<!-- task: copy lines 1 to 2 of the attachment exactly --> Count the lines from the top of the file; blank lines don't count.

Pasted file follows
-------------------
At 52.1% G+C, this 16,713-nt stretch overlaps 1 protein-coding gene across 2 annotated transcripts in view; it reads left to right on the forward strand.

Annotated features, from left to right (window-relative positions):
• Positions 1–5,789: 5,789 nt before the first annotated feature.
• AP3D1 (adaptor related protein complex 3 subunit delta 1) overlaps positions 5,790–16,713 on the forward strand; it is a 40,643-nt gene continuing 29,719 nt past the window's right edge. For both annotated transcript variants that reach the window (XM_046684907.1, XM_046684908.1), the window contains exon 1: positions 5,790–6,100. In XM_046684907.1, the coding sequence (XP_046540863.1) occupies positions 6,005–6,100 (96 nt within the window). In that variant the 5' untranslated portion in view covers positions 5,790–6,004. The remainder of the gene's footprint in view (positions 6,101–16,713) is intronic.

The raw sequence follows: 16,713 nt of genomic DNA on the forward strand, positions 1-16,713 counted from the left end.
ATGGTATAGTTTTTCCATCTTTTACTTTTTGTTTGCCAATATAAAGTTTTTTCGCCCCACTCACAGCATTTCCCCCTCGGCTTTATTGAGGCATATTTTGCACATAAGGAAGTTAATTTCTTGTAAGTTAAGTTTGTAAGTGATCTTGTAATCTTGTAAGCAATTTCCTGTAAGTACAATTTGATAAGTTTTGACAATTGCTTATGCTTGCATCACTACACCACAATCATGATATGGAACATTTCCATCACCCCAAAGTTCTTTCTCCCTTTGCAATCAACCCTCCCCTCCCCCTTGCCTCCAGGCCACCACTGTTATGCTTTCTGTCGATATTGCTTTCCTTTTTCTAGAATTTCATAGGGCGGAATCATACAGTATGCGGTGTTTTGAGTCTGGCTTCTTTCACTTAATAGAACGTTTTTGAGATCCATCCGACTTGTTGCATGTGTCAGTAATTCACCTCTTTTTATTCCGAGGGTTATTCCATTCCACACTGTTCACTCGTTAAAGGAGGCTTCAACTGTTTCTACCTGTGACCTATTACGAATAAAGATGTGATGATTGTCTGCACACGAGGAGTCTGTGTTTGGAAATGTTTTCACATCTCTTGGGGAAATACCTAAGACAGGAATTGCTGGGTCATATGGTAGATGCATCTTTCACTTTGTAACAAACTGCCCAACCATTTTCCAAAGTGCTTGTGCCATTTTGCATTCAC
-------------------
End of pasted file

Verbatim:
At 52.1% G+C, this 16,713-nt stretch overlaps 1 protein-coding gene across 2 annotated transcripts in view; it reads left to right on the forward strand.

Annotated features, from left to right (window-relative positions):